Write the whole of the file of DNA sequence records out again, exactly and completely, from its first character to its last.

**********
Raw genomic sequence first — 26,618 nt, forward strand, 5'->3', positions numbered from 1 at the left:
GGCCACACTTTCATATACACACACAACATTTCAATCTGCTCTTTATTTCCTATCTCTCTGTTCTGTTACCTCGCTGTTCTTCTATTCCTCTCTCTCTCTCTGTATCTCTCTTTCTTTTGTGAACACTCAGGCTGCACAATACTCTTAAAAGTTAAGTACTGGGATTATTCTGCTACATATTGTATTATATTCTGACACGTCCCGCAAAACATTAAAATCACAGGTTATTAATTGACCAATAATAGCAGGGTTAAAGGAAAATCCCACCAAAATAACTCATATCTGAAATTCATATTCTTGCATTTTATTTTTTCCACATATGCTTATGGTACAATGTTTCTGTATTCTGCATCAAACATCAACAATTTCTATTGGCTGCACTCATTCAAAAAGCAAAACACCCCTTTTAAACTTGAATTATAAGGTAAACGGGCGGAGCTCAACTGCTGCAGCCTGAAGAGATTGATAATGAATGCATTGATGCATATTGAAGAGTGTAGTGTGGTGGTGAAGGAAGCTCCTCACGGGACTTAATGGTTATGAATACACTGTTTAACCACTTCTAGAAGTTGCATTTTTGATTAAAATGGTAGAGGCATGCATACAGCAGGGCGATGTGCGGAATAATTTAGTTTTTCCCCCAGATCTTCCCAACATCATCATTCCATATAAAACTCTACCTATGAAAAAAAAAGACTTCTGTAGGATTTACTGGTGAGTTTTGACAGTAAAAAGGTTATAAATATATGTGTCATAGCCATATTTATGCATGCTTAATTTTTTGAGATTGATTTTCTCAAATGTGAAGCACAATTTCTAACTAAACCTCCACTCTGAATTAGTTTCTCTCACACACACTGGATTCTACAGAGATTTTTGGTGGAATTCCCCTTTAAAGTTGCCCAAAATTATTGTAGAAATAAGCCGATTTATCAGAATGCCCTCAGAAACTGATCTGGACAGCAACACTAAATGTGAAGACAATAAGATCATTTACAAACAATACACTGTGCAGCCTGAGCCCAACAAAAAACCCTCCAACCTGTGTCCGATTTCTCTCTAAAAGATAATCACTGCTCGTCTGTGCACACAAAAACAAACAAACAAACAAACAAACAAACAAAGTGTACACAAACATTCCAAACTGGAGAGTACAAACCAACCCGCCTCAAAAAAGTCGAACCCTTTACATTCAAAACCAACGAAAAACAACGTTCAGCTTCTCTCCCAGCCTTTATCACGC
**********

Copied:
Raw genomic sequence first — 26,618 nt, forward strand, 5'->3', positions numbered from 1 at the left:
GGCCACACTTTCATATACACACACAACATTTCAATCTGCTCTTTATTTCCTATCTCTCTGTTCTGTTACCTCGCTGTTCTTCTATTCCTCTCTCTCTCTCTGTATCTCTCTTTCTTTTGTGAACACTCAGGCTGCACAATACTCTTAAAAGTTAAGTACTGGGATTATTCTGCTACATATTGTATTATATTCTGACACGTCCCGCAAAACATTAAAATCACAGGTTATTAATTGACCAATAATAGCAGGGTTAAAGGAAAATCCCACCAAAATAACTCATATCTGAAATTCATATTCTTGCATTTTATTTTTTCCACATATGCTTATGGTACAATGTTTCTGTATTCTGCATCAAACATCAACAATTTCTATTGGCTGCACTCATTCAAAAAGCAAAACACCCCTTTTAAACTTGAATTATAAGGTAAACGGGCGGAGCTCAACTGCTGCAGCCTGAAGAGATTGATAATGAATGCATTGATGCATATTGAAGAGTGTAGTGTGGTGGTGAAGGAAGCTCCTCACGGGACTTAATGGTTATGAATACACTGTTTAACCACTTCTAGAAGTTGCATTTTTGATTAAAATGGTAGAGGCATGCATACAGCAGGGCGATGTGCGGAATAATTTAGTTTTTCCCCCAGATCTTCCCAACATCATCATTCCATATAAAACTCTACCTATGAAAAAAAAAGACTTCTGTAGGATTTACTGGTGAGTTTTGACAGTAAAAAGGTTATAAATATATGTGTCATAGCCATATTTATGCATGCTTAATTTTTTGAGATTGATTTTCTCAAATGTGAAGCACAATTTCTAACTAAACCTCCACTCTGAATTAGTTTCTCTCACACACACTGGATTCTACAGAGATTTTTGGTGGAATTCCCCTTTAAAGTTGCCCAAAATTATTGTAGAAATAAGCCGATTTATCAGAATGCCCTCAGAAACTGATCTGGACAGCAACACTAAATGTGAAGACAATAAGATCATTTACAAACAATACACTGTGCAGCCTGAGCCCAACAAAAAACCCTCCAACCTGTGTCCGATTTCTCTCTAAAAGATAATCACTGCTCGTCTGTGCACACAAAAACAAACAAACAAACAAACAAACAAACAAAGTGTACACAAACATTCCAAACTGGAGAGTACAAACCAACCCGCCTCAAAAAAGTCGAACCCTTTACATTCAAAACCAACGAAAAACAACGTTCAGCTTCTCTCCCAGCCTTTATCACGC